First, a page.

The Cotswolds are a famous part of the English countryside. The area straddles various county boundaries and Bath is on the southern edge of the territory in question.
The area is best known for its attractive undulations, but the interesting stone and special villages are also worth a mention. Taking in all these splendid features from the air is recommended, especially for tourists who do not want to embark on the gruelling 100-mile challenge of the Cotswolds Way. It is possible to obtain a great view of the land on a sunny day from a hot air balloon.
When in flight and in decent visibility, it is feasible enough to identify some of the more prominent hills if a map has been consulted in advance. The Severn Valley is particularly noticeable, as it is bordered by a steep escarpment. However, many of the hills in the Cotswolds are grassy mounds. The inclines of the hills of the Cotswolds tend to be on the gentle side. The stone walls are an interesting feature of the landscape when seen from above. On a fine day, the tallest hill in the region, Cleeve Hill, may be visible – the hill is just over 1,000 feet tall and is located in the vicinity of Cheltenham.
Geologists have pointed out the importance of Jurassic limestone in relation to the Cotswolds. On the ground, it is possible to appreciate the presence of fossils in this rock. However, ordinary people in balloons may be much more interested in the unusual colours of the local stone. It is striking for two reasons; firstly, depending on weathering, it can appear to be the hue of honey; secondly, the shade of the stone varies geographically, with the stone near Bath paler than the golden norm at the centre of the region.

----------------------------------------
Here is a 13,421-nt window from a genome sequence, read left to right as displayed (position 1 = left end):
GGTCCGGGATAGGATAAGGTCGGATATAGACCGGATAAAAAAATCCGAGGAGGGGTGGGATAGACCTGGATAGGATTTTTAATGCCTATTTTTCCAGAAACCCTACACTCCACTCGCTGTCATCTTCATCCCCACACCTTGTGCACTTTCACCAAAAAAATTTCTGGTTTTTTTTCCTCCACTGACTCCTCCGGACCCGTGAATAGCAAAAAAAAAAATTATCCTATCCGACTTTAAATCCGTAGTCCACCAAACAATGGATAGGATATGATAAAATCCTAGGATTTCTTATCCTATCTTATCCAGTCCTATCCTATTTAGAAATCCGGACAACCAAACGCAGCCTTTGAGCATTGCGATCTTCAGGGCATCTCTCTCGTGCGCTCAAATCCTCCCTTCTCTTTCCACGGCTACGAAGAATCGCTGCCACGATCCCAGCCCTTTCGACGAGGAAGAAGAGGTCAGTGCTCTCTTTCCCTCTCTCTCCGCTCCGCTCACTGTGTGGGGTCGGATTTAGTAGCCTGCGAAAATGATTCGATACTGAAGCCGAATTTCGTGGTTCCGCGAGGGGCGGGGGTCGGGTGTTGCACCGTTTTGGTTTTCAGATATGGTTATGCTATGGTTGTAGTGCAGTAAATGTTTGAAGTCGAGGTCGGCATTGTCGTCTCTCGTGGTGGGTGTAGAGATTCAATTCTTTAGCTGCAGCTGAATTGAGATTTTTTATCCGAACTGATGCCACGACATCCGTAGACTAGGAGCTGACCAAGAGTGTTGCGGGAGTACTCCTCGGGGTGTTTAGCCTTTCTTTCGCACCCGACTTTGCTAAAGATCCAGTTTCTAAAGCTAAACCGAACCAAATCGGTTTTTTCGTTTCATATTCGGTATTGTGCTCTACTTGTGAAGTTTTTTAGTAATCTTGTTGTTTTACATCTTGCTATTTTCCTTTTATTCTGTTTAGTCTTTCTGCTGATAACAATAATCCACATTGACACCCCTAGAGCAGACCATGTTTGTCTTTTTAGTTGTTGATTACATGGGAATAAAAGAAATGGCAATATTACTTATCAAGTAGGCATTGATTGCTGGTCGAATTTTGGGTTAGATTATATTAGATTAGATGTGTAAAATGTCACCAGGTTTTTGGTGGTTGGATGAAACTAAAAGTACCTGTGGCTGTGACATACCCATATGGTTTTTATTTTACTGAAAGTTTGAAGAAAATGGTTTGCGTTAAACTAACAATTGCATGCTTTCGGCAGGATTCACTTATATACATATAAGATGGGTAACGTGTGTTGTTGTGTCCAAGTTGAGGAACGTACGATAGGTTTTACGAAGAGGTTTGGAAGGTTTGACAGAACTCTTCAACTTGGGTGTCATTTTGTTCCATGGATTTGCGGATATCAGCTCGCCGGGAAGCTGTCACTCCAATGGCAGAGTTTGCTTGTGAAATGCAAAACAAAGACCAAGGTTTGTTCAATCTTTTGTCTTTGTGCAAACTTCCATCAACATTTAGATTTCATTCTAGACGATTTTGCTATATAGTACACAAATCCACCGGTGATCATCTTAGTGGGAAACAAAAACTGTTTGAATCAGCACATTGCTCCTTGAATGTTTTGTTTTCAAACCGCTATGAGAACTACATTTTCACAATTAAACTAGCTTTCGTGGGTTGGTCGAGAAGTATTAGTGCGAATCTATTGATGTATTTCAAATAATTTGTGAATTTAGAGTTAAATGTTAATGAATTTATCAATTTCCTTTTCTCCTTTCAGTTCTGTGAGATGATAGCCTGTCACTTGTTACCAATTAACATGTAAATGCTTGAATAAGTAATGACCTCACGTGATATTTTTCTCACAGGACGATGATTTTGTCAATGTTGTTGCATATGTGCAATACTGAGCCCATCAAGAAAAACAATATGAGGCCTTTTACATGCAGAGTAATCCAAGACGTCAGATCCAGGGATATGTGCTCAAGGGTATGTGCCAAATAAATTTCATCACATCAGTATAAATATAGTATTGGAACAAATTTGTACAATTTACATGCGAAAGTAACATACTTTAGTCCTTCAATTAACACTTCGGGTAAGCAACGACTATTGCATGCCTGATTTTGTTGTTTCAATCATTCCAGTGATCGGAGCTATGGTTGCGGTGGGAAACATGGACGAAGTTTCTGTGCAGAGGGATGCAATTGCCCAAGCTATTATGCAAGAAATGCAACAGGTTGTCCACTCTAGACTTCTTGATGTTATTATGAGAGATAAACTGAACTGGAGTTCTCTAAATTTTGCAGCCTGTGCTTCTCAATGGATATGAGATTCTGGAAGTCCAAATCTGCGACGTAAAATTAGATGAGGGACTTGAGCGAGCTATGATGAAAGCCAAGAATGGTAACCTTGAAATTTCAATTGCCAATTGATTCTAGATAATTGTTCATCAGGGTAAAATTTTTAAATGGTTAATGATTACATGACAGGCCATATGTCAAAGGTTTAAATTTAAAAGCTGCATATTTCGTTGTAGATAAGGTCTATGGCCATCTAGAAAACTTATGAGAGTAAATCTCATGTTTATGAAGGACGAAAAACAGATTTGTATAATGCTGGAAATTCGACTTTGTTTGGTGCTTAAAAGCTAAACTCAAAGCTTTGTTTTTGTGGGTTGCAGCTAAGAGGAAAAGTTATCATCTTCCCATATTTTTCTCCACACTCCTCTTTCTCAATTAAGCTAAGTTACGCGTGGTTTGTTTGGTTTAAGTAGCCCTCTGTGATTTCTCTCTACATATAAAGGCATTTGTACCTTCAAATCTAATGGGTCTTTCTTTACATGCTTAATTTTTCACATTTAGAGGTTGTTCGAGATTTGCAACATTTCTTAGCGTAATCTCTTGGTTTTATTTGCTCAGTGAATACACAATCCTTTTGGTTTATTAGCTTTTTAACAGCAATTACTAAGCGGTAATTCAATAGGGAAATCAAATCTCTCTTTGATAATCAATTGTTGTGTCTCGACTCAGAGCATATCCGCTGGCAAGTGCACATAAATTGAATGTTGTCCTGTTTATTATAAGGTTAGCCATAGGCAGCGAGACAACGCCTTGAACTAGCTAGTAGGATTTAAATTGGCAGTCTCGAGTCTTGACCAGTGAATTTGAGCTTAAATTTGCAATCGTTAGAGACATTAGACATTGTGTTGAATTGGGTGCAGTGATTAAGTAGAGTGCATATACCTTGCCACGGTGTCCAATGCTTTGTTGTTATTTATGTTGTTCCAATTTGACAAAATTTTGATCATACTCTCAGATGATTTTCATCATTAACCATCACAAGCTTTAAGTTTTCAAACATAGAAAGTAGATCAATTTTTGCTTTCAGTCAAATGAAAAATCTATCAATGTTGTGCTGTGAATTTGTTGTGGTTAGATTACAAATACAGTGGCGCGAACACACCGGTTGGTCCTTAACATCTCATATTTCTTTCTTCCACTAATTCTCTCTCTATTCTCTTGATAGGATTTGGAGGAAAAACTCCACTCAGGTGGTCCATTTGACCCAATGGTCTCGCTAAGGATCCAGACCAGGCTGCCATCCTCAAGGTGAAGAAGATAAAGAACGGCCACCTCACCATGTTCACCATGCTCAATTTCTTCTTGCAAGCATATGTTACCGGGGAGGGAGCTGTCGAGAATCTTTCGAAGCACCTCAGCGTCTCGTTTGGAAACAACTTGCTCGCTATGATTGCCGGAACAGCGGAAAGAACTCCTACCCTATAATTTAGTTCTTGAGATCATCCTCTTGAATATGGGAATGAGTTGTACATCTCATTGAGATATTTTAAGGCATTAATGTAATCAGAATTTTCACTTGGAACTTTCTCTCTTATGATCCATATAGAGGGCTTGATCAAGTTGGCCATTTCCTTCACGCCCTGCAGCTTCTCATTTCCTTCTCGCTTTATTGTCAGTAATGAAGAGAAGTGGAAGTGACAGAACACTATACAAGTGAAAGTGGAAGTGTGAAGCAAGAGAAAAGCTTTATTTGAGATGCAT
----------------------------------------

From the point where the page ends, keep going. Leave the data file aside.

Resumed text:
When travelling via balloon, it is fun to try to spot the small urban areas in the Cotswolds. Cirencester is a little nearer Bath than Bristol. It is one of the larger settlements in the region. Cheltenham is more distant from Bath than Cirencester as the crow flies, so it may not be possible to see its Georgian architecture close up.
The Cotswolds contains a plethora of charming villages so there should be an opportunity to pick out some with unusual names or features of interest. Armscote, Shipton-under-Wychwood and Longborough are just three of the numerous interesting villages in the district.